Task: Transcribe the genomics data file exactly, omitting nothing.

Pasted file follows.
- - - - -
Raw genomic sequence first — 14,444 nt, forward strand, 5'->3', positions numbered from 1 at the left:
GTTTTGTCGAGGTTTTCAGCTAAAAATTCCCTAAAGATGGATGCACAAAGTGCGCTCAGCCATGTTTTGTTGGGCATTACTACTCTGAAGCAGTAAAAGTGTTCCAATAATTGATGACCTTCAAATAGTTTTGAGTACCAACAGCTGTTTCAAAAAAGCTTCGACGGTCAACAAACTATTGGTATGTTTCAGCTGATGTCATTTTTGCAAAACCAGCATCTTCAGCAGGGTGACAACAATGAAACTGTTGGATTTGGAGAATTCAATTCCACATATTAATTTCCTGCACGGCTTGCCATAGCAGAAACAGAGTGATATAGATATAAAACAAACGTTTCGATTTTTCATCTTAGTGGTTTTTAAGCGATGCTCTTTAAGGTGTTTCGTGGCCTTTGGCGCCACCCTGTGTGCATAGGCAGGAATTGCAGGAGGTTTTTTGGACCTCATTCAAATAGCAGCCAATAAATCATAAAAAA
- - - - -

Raw genomic sequence first — 14,444 nt, forward strand, 5'->3', positions numbered from 1 at the left:
GTTTTGTCGAGGTTTTCAGCTAAAAATTCCCTAAAGATGGATGCACAAAGTGCGCTCAGCCATGTTTTGTTGGGCATTACTACTCTGAAGCAGTAAAAGTGTTCCAATAATTGATGACCTTCAAATAGTTTTGAGTACCAACAGCTGTTTCAAAAAAGCTTCGACGGTCAACAAACTATTGGTATGTTTCAGCTGATGTCATTTTTGCAAAACCAGCATCTTCAGCAGGGTGACAACAATGAAACTGTTGGATTTGGAGAATTCAATTCCACATATTAATTTCCTGCACGGCTTGCCATAGCAGAAACAGAGTGATATAGATATAAAACAAACGTTTCGATTTTTCATCTTAGTGGTTTTTAAGCGATGCTCTTTAAGGTGTTTCGTGGCCTTTGGCGCCACCCTGTGTGCATAGGCAGGAATTGCAGGAGGTTTTTTGGACCTCATTCAAATAGCAGCCAATAAATCATAAAAAA